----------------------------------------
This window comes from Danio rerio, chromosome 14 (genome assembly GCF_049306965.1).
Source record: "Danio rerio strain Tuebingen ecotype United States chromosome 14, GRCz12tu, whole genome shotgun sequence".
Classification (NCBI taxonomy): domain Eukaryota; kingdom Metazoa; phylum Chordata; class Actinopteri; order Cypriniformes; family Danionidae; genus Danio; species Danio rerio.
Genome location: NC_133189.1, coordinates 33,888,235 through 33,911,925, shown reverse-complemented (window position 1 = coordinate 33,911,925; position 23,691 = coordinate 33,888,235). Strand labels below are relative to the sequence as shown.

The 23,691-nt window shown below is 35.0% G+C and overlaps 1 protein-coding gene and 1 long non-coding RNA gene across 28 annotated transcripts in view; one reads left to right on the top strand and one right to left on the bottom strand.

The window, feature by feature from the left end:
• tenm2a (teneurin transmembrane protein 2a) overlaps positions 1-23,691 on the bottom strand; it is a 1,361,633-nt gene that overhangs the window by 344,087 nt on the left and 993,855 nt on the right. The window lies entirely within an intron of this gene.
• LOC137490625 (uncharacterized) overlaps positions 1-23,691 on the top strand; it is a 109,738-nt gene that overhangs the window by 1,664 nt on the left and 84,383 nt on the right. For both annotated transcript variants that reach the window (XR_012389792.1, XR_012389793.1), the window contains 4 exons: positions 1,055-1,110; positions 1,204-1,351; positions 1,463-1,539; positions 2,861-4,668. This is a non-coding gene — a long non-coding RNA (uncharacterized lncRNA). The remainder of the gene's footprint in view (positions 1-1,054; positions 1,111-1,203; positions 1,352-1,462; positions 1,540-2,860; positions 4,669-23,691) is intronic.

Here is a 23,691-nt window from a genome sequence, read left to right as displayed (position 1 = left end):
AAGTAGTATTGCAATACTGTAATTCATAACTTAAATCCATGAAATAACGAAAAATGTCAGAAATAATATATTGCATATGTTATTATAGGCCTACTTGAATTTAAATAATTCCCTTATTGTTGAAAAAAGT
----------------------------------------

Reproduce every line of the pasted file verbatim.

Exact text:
This window comes from Danio rerio, chromosome 14 (genome assembly GCF_049306965.1).
Source record: "Danio rerio strain Tuebingen ecotype United States chromosome 14, GRCz12tu, whole genome shotgun sequence".
Classification (NCBI taxonomy): domain Eukaryota; kingdom Metazoa; phylum Chordata; class Actinopteri; order Cypriniformes; family Danionidae; genus Danio; species Danio rerio.
Genome location: NC_133189.1, coordinates 33,888,235 through 33,911,925, shown reverse-complemented (window position 1 = coordinate 33,911,925; position 23,691 = coordinate 33,888,235). Strand labels below are relative to the sequence as shown.

The 23,691-nt window shown below is 35.0% G+C and overlaps 1 protein-coding gene and 1 long non-coding RNA gene across 28 annotated transcripts in view; one reads left to right on the top strand and one right to left on the bottom strand.

The window, feature by feature from the left end:
• tenm2a (teneurin transmembrane protein 2a) overlaps positions 1-23,691 on the bottom strand; it is a 1,361,633-nt gene that overhangs the window by 344,087 nt on the left and 993,855 nt on the right. The window lies entirely within an intron of this gene.
• LOC137490625 (uncharacterized) overlaps positions 1-23,691 on the top strand; it is a 109,738-nt gene that overhangs the window by 1,664 nt on the left and 84,383 nt on the right. For both annotated transcript variants that reach the window (XR_012389792.1, XR_012389793.1), the window contains 4 exons: positions 1,055-1,110; positions 1,204-1,351; positions 1,463-1,539; positions 2,861-4,668. This is a non-coding gene — a long non-coding RNA (uncharacterized lncRNA). The remainder of the gene's footprint in view (positions 1-1,054; positions 1,111-1,203; positions 1,352-1,462; positions 1,540-2,860; positions 4,669-23,691) is intronic.

Here is a 23,691-nt window from a genome sequence, read left to right as displayed (position 1 = left end):
AAGTAGTATTGCAATACTGTAATTCATAACTTAAATCCATGAAATAACGAAAAATGTCAGAAATAATATATTGCATATGTTATTATAGGCCTACTTGAATTTAAATAATTCCCTTATTGTTGAAAAAAGT